I might have broken multiple sushi-related rules here. YIKES!
One thing I’ve heard about food-obsessed Malaysians is that we LOVE sushi. Like, literally, almost every person I know is a maniac for sushi, and I can’t tell why. The very first encounter I had with sushi turned my life upside down, and I swore to never eat sushi again. I ate this thing called the dragon boat, and the next thing I know, I was puking my lungs out.
After a couples of years, sushi is back to surprise me in a way I didn’t really expect. Long story short: I was at an event at Pavilion KL, and we were invited for a tea ceremony. I didn’t know the tea was at a sushi restaurant. You should have seen my face when I was at the entrance of the restaurant. But anyway, there was no turning back then. How did it go? What did I have? That’s for you to find out.
Sushi Zanmai is a familiar name to most Malaysians – the chain restaurant’s Pavilion KL outlet is located at the famous Tokyo Street, on Level 6. It features more than 100 varieties of sushi and cooked food that are authentically Japanese. Stepping into this restaurant, I really admired its ambience. It looked cozy and warm. I also liked the wooden furniture that made it genuinely Japanese. Lighting-wise, it wasn’t so bright, but warm – it felt nice to dine in that kind of atmosphere. Now, moving on to the food.
For the starter, they served us three different bites: Okura no Goma Sauce, Mini California Maki and Salada Harumaki. Since I’m an alien to the sushi world, I started off with something I’m quite familiar with, which is the Okura no Goma Sauce. This dish is basically cooked okra topped with sesame sauce. As expected, the taste was safe. I like how the okra was crunchy and the sauce was my favourite. You could pair the sauce with almost any salad. Next up, I tried the Salada Harumaki, which is salad wrapped in rice paper, topped with avocado and vegetarian dressing. A pretty safe bet and something I would order the next time I visit any sushi spot. Last but not least, the Mini California Maki – rolled sushi containing avocado, crabmeat and an omelette with flying-fish roe. I don’t know what’s with the long name, but this was average to me. Sushi is supposed to be eaten in one bite, but instead, I was just nibbling. But it felt like fire crackers were popping in my mouth – those were actually tiny red balls covering the sushi. The meat was all cooked, so it was okay. I just didn’t like the rice – probably because of the texture.
Yakimono is a term describing a variety of grilled or pan-fried Japanese food. The word “yakimono” refers to a dish cooked over direct heat: “yaki” means “grilled” and “mono” means “thing.” So, for this course, we had Karasu Karei Teriyaki, a portion of Grilled Atlantic Flounder. Gotta be honest, this was the only thing I loved throughout the menu. The fish was fresh, super tender and the teriyaki sauce was amazing. The only thing I wish they would have done was serve it hot. Besides that, I really enjoyed eating the fish – and I was so glad the flavours were not alarming to me.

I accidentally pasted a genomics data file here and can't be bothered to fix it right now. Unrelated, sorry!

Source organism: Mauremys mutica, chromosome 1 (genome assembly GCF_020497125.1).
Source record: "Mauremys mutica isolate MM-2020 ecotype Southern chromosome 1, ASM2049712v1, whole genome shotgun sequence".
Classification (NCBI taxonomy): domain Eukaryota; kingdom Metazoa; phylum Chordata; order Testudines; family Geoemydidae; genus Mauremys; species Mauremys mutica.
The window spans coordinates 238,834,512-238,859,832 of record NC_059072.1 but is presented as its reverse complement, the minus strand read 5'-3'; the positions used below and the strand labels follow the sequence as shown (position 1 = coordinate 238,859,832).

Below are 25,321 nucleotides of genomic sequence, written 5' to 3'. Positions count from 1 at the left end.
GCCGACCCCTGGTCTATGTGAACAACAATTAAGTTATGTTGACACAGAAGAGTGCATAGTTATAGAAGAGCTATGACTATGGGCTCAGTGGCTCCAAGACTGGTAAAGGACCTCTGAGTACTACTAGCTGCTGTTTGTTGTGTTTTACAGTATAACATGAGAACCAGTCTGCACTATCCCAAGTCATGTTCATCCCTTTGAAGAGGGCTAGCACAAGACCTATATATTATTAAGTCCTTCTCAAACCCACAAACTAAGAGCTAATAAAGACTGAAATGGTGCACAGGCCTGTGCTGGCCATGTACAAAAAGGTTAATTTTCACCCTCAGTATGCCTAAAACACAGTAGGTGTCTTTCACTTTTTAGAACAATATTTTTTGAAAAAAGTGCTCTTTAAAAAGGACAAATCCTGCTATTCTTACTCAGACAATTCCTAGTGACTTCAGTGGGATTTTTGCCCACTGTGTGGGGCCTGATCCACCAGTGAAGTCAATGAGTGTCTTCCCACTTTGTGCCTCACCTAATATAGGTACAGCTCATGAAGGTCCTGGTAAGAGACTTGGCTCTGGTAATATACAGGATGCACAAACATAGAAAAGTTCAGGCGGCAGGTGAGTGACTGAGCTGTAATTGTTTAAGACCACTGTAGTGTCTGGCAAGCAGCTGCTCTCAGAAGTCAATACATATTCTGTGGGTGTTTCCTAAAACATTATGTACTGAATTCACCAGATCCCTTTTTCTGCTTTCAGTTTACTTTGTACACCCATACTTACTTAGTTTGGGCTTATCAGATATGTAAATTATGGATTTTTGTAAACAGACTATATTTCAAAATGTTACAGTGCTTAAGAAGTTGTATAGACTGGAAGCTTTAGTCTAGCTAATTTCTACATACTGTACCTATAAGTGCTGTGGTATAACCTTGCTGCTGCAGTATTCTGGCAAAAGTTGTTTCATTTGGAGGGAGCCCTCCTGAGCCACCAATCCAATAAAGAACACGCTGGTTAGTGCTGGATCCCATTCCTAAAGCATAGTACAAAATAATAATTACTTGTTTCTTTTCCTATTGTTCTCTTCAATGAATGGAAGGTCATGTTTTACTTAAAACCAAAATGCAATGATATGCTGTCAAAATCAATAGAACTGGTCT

You visit a sushi restaurant and they don’t serve sushi? You’re probably in the wrong shop. So, of course, for their main course, they served us five different types of sushi with 1 soup. I’ll list down the sushi first:
- Salmon Mentai– salmon roasted with cod roe sushi
- Aburi Engawa– half boiled flounder fin sushi
- Baby Hotate Mentai – baby scallop roasted with cod roe sushi
- Sushi Ebi – cooked prawn sushi
- Inari – sweet bean curd sushi
I decided to try the Miso soup first. I expected the soup to taste like the one I had at Shantouka Ramen – but nope, I was totally wrong. My colleagues seemed to enjoy the soup, but I did not. Leaving the soup, I decided to try the sushi. I went with Sushi Ebi first. Nothing surprising, just sushi rice topped with a thin slice of prawn, which would have tasted better with some soy sauce. Then I went for the Inari. My take on this – I think they added lots and lots of sugar instead of salt. It was SUPER SWEET! I kinda liked it, but the sweetness was a bit too much for me. I didn’t fully eat the other three sushi offerings – just the top parts. Generally, they were all okay for me.
I was super excited for dessert, though, because I could no longer take in more sushi. The dessert served was a simple yet refreshing yuzu sherbet. Yuzu is a Japanese citrus lemon with a flavour somewhere between orange and lemon. It is very aromatic and has a very bold taste. A week ago, I had yuzu gin and desserts. They were not only sweet, but had a strong tang. So, sherbet? I expected that the flavour would be lighter. Of course, my guess was wrong. Just one spoonful, and I felt a punch of yuzu flavour in my mouth. I mean, since sherbet is like ice cream, I thought the flavour would be light and as it melted, it would be very balanced. However, the yuzu sherbet is no joke, and that’s a really strong flavour for ice cream. Anyways, I enjoyed my sherbet, especially after a hearty meal I tried finishing up.
Okay, we’ve reached the end. Now, the important questions: Do I love sushi? Did I have a good time?
I wouldn’t say ‘love’ or ‘like’, but I’d be open to try other sushi flavours. After all, there are more types of sushi to discover. My time at Sushi Zanmai was great indeed. Cozy ambience and two colleagues who seemed to have a thing for sushi, so that was nice. I did enjoy the free flow of lemon tea and green tea, which were super refreshing after the fishy meal. I guess there’s more sushi discovering to do.
Oh – if you’re there, do check out Tokyo Street for some feel-good Japan vibes. And be sure to take photos for your socials!
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